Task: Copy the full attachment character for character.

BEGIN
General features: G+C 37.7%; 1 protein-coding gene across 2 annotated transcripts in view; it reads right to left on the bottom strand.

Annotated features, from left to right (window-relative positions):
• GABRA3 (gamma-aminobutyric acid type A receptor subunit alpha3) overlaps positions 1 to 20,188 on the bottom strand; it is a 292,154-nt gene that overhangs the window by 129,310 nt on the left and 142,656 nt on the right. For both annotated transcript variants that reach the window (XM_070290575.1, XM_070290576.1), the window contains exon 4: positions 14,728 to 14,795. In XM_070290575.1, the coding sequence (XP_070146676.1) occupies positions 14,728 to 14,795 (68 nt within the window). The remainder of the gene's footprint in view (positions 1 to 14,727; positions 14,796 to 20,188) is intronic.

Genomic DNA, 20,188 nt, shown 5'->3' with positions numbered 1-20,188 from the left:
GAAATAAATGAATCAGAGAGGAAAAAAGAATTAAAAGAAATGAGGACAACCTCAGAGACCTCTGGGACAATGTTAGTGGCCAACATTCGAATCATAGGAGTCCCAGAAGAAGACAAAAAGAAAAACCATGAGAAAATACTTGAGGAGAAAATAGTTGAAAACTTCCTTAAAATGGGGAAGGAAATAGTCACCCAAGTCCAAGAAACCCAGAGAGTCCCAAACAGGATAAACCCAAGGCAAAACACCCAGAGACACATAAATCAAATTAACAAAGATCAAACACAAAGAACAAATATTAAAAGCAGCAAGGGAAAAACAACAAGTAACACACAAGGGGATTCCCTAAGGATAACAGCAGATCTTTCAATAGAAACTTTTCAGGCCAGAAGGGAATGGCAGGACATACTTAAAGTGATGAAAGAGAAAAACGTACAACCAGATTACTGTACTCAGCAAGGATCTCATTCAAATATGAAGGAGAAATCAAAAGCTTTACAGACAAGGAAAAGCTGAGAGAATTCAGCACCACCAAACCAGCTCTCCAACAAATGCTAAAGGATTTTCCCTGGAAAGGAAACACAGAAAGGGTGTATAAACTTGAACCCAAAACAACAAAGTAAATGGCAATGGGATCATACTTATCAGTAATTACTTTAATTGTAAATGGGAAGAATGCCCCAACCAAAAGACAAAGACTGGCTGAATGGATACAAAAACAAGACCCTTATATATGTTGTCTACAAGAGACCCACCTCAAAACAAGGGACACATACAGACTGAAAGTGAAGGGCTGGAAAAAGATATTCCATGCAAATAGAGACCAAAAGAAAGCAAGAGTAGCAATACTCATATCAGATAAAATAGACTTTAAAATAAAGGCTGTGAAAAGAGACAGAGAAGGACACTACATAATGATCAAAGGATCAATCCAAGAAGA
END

General features: G+C 37.7%; 1 protein-coding gene across 2 annotated transcripts in view; it reads right to left on the bottom strand.

Annotated features, from left to right (window-relative positions):
• GABRA3 (gamma-aminobutyric acid type A receptor subunit alpha3) overlaps positions 1 to 20,188 on the bottom strand; it is a 292,154-nt gene that overhangs the window by 129,310 nt on the left and 142,656 nt on the right. For both annotated transcript variants that reach the window (XM_070290575.1, XM_070290576.1), the window contains exon 4: positions 14,728 to 14,795. In XM_070290575.1, the coding sequence (XP_070146676.1) occupies positions 14,728 to 14,795 (68 nt within the window). The remainder of the gene's footprint in view (positions 1 to 14,727; positions 14,796 to 20,188) is intronic.

Genomic DNA, 20,188 nt, shown 5'->3' with positions numbered 1-20,188 from the left:
GAAATAAATGAATCAGAGAGGAAAAAAGAATTAAAAGAAATGAGGACAACCTCAGAGACCTCTGGGACAATGTTAGTGGCCAACATTCGAATCATAGGAGTCCCAGAAGAAGACAAAAAGAAAAACCATGAGAAAATACTTGAGGAGAAAATAGTTGAAAACTTCCTTAAAATGGGGAAGGAAATAGTCACCCAAGTCCAAGAAACCCAGAGAGTCCCAAACAGGATAAACCCAAGGCAAAACACCCAGAGACACATAAATCAAATTAACAAAGATCAAACACAAAGAACAAATATTAAAAGCAGCAAGGGAAAAACAACAAGTAACACACAAGGGGATTCCCTAAGGATAACAGCAGATCTTTCAATAGAAACTTTTCAGGCCAGAAGGGAATGGCAGGACATACTTAAAGTGATGAAAGAGAAAAACGTACAACCAGATTACTGTACTCAGCAAGGATCTCATTCAAATATGAAGGAGAAATCAAAAGCTTTACAGACAAGGAAAAGCTGAGAGAATTCAGCACCACCAAACCAGCTCTCCAACAAATGCTAAAGGATTTTCCCTGGAAAGGAAACACAGAAAGGGTGTATAAACTTGAACCCAAAACAACAAAGTAAATGGCAATGGGATCATACTTATCAGTAATTACTTTAATTGTAAATGGGAAGAATGCCCCAACCAAAAGACAAAGACTGGCTGAATGGATACAAAAACAAGACCCTTATATATGTTGTCTACAAGAGACCCACCTCAAAACAAGGGACACATACAGACTGAAAGTGAAGGGCTGGAAAAAGATATTCCATGCAAATAGAGACCAAAAGAAAGCAAGAGTAGCAATACTCATATCAGATAAAATAGACTTTAAAATAAAGGCTGTGAAAAGAGACAGAGAAGGACACTACATAATGATCAAAGGATCAATCCAAGAAGA